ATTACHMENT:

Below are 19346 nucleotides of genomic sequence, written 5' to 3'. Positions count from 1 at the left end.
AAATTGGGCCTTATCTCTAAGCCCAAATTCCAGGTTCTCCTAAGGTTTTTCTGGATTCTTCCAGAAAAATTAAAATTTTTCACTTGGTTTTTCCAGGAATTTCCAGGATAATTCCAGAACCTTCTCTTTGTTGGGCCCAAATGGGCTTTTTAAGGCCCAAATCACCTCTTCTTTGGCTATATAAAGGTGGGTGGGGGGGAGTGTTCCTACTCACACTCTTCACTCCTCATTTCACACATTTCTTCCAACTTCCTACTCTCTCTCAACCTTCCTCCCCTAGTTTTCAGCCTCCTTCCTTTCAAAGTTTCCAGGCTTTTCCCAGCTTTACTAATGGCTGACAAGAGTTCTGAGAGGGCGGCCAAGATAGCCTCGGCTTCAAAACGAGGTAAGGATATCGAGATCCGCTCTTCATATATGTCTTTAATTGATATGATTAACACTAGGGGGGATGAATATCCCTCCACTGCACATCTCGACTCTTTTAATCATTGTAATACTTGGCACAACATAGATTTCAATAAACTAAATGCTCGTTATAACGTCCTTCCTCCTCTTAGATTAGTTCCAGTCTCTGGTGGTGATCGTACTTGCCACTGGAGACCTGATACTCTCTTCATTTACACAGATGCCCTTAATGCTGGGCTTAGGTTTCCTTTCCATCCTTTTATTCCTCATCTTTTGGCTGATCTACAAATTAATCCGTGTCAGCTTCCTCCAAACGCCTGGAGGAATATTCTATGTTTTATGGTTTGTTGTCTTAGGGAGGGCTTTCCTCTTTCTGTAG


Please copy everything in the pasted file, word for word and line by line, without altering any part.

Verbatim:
Below are 19346 nucleotides of genomic sequence, written 5' to 3'. Positions count from 1 at the left end.
AAATTGGGCCTTATCTCTAAGCCCAAATTCCAGGTTCTCCTAAGGTTTTTCTGGATTCTTCCAGAAAAATTAAAATTTTTCACTTGGTTTTTCCAGGAATTTCCAGGATAATTCCAGAACCTTCTCTTTGTTGGGCCCAAATGGGCTTTTTAAGGCCCAAATCACCTCTTCTTTGGCTATATAAAGGTGGGTGGGGGGGAGTGTTCCTACTCACACTCTTCACTCCTCATTTCACACATTTCTTCCAACTTCCTACTCTCTCTCAACCTTCCTCCCCTAGTTTTCAGCCTCCTTCCTTTCAAAGTTTCCAGGCTTTTCCCAGCTTTACTAATGGCTGACAAGAGTTCTGAGAGGGCGGCCAAGATAGCCTCGGCTTCAAAACGAGGTAAGGATATCGAGATCCGCTCTTCATATATGTCTTTAATTGATATGATTAACACTAGGGGGGATGAATATCCCTCCACTGCACATCTCGACTCTTTTAATCATTGTAATACTTGGCACAACATAGATTTCAATAAACTAAATGCTCGTTATAACGTCCTTCCTCCTCTTAGATTAGTTCCAGTCTCTGGTGGTGATCGTACTTGCCACTGGAGACCTGATACTCTCTTCATTTACACAGATGCCCTTAATGCTGGGCTTAGGTTTCCTTTCCATCCTTTTATTCCTCATCTTTTGGCTGATCTACAAATTAATCCGTGTCAGCTTCCTCCAAACGCCTGGAGGAATATTCTATGTTTTATGGTTTGTTGTCTTAGGGAGGGCTTTCCTCTTTCTGTAG